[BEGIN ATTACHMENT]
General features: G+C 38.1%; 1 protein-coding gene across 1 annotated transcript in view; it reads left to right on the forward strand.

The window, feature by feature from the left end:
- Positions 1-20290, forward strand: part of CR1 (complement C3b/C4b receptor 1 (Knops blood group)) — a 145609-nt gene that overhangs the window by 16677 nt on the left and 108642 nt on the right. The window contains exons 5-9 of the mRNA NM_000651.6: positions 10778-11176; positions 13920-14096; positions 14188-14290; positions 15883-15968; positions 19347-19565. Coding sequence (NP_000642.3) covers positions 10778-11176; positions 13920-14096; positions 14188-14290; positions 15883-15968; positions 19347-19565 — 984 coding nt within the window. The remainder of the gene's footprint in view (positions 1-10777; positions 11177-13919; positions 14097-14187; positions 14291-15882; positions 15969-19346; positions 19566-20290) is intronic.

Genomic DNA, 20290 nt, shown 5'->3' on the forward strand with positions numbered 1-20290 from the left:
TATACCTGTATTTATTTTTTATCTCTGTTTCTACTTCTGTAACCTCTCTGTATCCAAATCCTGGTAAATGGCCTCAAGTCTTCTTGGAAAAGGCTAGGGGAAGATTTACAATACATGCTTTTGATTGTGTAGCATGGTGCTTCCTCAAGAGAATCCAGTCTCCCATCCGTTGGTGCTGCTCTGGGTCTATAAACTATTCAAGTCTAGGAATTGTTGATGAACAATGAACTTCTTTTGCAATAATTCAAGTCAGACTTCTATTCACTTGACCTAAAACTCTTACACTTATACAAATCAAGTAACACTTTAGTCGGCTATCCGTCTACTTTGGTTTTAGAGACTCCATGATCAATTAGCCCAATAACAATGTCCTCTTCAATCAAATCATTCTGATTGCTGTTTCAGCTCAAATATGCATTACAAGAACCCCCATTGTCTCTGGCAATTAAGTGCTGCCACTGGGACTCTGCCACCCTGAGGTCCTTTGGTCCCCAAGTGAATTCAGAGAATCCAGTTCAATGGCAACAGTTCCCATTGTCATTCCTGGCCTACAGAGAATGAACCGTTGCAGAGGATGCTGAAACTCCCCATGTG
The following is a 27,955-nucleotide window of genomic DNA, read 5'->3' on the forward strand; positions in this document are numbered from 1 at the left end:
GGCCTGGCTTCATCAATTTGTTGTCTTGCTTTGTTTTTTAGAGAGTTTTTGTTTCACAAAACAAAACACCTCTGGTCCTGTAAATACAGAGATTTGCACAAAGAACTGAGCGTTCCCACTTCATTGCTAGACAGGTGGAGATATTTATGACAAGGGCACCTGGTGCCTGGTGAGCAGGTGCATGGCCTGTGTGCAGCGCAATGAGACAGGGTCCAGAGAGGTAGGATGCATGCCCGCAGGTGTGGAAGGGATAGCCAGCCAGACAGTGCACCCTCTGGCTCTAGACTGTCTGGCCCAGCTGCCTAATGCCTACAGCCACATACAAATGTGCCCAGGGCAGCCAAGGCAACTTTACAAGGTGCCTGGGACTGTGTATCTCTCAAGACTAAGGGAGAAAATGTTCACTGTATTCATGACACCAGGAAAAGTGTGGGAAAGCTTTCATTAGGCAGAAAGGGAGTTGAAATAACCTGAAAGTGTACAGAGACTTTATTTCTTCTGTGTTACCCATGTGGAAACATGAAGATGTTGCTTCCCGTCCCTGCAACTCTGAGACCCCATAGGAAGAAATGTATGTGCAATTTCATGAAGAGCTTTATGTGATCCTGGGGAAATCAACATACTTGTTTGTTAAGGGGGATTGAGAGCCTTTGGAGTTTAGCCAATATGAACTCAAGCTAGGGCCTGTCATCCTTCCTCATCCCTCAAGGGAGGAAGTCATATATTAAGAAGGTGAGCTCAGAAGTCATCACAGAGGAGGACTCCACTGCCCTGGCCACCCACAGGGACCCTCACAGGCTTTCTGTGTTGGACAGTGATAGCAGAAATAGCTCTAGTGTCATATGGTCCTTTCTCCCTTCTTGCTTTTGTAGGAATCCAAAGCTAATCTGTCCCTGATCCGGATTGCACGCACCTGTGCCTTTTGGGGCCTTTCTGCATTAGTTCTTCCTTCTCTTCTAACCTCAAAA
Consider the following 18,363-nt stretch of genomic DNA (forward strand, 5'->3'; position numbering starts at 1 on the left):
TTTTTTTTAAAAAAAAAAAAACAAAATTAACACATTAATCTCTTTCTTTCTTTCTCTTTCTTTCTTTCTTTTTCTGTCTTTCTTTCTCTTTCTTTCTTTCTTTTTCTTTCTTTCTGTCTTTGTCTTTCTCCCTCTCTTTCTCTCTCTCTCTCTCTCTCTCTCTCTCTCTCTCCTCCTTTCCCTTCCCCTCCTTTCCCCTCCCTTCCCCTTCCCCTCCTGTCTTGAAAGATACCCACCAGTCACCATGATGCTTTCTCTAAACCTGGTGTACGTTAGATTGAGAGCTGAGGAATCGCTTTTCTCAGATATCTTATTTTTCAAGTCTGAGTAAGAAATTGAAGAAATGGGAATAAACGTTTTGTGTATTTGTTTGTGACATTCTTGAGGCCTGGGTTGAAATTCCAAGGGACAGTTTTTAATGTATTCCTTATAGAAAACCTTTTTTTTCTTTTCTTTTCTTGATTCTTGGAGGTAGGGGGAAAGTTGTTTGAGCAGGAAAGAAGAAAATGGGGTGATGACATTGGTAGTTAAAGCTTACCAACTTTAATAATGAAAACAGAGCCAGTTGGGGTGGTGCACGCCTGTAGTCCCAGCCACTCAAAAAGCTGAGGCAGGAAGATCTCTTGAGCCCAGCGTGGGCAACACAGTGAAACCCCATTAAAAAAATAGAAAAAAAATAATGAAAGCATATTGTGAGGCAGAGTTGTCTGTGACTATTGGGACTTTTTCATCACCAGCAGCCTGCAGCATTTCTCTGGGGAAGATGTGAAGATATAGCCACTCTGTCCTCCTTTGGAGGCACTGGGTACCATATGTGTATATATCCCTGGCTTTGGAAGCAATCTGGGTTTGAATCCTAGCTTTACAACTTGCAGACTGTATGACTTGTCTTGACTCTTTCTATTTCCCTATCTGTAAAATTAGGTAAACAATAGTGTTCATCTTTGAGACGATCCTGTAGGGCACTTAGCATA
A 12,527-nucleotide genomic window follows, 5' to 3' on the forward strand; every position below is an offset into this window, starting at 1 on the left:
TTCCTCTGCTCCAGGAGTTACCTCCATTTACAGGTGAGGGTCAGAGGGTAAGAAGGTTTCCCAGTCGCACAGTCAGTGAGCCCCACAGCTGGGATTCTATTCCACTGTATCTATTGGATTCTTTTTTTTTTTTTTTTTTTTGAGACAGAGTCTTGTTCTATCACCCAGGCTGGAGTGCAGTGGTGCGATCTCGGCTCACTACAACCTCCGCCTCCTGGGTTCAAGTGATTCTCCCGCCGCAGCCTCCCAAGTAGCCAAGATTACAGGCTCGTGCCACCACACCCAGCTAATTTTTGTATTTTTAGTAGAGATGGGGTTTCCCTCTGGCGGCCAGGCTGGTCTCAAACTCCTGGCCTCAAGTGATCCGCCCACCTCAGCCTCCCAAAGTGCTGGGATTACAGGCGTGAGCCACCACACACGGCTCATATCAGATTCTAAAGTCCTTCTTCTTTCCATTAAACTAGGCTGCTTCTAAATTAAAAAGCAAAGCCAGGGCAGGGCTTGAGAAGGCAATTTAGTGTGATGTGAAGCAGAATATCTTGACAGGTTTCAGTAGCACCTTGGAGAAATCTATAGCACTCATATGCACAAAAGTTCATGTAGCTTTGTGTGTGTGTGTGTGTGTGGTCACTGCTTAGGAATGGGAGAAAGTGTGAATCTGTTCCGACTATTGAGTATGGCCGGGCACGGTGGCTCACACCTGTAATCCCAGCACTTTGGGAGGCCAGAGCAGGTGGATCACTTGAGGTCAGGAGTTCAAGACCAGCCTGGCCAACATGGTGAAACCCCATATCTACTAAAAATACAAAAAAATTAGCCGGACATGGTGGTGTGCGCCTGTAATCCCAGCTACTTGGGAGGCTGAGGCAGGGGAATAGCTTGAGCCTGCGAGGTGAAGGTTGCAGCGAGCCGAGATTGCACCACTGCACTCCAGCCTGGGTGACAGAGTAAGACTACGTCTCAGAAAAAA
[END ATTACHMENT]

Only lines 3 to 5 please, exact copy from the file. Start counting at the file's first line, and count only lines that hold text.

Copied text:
- Positions 1-20290, forward strand: part of CR1 (complement C3b/C4b receptor 1 (Knops blood group)) — a 145609-nt gene that overhangs the window by 16677 nt on the left and 108642 nt on the right. The window contains exons 5-9 of the mRNA NM_000651.6: positions 10778-11176; positions 13920-14096; positions 14188-14290; positions 15883-15968; positions 19347-19565. Coding sequence (NP_000642.3) covers positions 10778-11176; positions 13920-14096; positions 14188-14290; positions 15883-15968; positions 19347-19565 — 984 coding nt within the window. The remainder of the gene's footprint in view (positions 1-10777; positions 11177-13919; positions 14097-14187; positions 14291-15882; positions 15969-19346; positions 19566-20290) is intronic.

Genomic DNA, 20290 nt, shown 5'->3' on the forward strand with positions numbered 1-20290 from the left:
TATACCTGTATTTATTTTTTATCTCTGTTTCTACTTCTGTAACCTCTCTGTATCCAAATCCTGGTAAATGGCCTCAAGTCTTCTTGGAAAAGGCTAGGGGAAGATTTACAATACATGCTTTTGATTGTGTAGCATGGTGCTTCCTCAAGAGAATCCAGTCTCCCATCCGTTGGTGCTGCTCTGGGTCTATAAACTATTCAAGTCTAGGAATTGTTGATGAACAATGAACTTCTTTTGCAATAATTCAAGTCAGACTTCTATTCACTTGACCTAAAACTCTTACACTTATACAAATCAAGTAACACTTTAGTCGGCTATCCGTCTACTTTGGTTTTAGAGACTCCATGATCAATTAGCCCAATAACAATGTCCTCTTCAATCAAATCATTCTGATTGCTGTTTCAGCTCAAATATGCATTACAAGAACCCCCATTGTCTCTGGCAATTAAGTGCTGCCACTGGGACTCTGCCACCCTGAGGTCCTTTGGTCCCCAAGTGAATTCAGAGAATCCAGTTCAATGGCAACAGTTCCCATTGTCATTCCTGGCCTACAGAGAATGAACCGTTGCAGAGGATGCTGAAACTCCCCATGTG